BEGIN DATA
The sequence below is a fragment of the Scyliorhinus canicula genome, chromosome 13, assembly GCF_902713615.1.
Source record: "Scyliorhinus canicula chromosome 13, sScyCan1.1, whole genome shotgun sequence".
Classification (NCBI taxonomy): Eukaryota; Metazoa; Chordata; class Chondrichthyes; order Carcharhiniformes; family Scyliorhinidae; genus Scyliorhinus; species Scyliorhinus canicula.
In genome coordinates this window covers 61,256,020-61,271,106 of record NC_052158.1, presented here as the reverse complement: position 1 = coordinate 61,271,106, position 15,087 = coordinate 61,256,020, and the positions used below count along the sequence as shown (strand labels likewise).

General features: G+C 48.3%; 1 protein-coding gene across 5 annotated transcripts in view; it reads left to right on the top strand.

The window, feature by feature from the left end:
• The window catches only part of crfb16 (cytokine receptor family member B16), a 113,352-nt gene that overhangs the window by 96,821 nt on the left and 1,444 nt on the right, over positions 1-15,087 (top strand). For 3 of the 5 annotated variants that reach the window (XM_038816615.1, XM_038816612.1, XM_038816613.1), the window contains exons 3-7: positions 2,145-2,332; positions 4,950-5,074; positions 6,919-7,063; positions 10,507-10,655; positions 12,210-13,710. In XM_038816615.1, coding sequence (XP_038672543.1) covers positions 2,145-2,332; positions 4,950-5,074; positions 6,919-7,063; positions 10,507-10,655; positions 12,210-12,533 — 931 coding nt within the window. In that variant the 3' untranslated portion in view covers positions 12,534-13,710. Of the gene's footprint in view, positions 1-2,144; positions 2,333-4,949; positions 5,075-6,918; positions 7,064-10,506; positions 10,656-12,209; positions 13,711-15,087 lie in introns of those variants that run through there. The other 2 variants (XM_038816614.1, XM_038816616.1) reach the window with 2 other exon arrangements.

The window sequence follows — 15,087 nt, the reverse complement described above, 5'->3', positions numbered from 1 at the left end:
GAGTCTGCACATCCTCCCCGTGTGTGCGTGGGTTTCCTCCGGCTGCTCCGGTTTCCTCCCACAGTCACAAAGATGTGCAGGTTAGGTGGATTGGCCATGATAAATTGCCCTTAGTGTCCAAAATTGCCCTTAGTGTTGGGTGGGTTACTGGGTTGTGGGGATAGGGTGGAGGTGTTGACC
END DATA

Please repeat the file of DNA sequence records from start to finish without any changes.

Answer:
The sequence below is a fragment of the Scyliorhinus canicula genome, chromosome 13, assembly GCF_902713615.1.
Source record: "Scyliorhinus canicula chromosome 13, sScyCan1.1, whole genome shotgun sequence".
Classification (NCBI taxonomy): Eukaryota; Metazoa; Chordata; class Chondrichthyes; order Carcharhiniformes; family Scyliorhinidae; genus Scyliorhinus; species Scyliorhinus canicula.
In genome coordinates this window covers 61,256,020-61,271,106 of record NC_052158.1, presented here as the reverse complement: position 1 = coordinate 61,271,106, position 15,087 = coordinate 61,256,020, and the positions used below count along the sequence as shown (strand labels likewise).

General features: G+C 48.3%; 1 protein-coding gene across 5 annotated transcripts in view; it reads left to right on the top strand.

The window, feature by feature from the left end:
• The window catches only part of crfb16 (cytokine receptor family member B16), a 113,352-nt gene that overhangs the window by 96,821 nt on the left and 1,444 nt on the right, over positions 1-15,087 (top strand). For 3 of the 5 annotated variants that reach the window (XM_038816615.1, XM_038816612.1, XM_038816613.1), the window contains exons 3-7: positions 2,145-2,332; positions 4,950-5,074; positions 6,919-7,063; positions 10,507-10,655; positions 12,210-13,710. In XM_038816615.1, coding sequence (XP_038672543.1) covers positions 2,145-2,332; positions 4,950-5,074; positions 6,919-7,063; positions 10,507-10,655; positions 12,210-12,533 — 931 coding nt within the window. In that variant the 3' untranslated portion in view covers positions 12,534-13,710. Of the gene's footprint in view, positions 1-2,144; positions 2,333-4,949; positions 5,075-6,918; positions 7,064-10,506; positions 10,656-12,209; positions 13,711-15,087 lie in introns of those variants that run through there. The other 2 variants (XM_038816614.1, XM_038816616.1) reach the window with 2 other exon arrangements.

The window sequence follows — 15,087 nt, the reverse complement described above, 5'->3', positions numbered from 1 at the left end:
GAGTCTGCACATCCTCCCCGTGTGTGCGTGGGTTTCCTCCGGCTGCTCCGGTTTCCTCCCACAGTCACAAAGATGTGCAGGTTAGGTGGATTGGCCATGATAAATTGCCCTTAGTGTCCAAAATTGCCCTTAGTGTTGGGTGGGTTACTGGGTTGTGGGGATAGGGTGGAGGTGTTGACC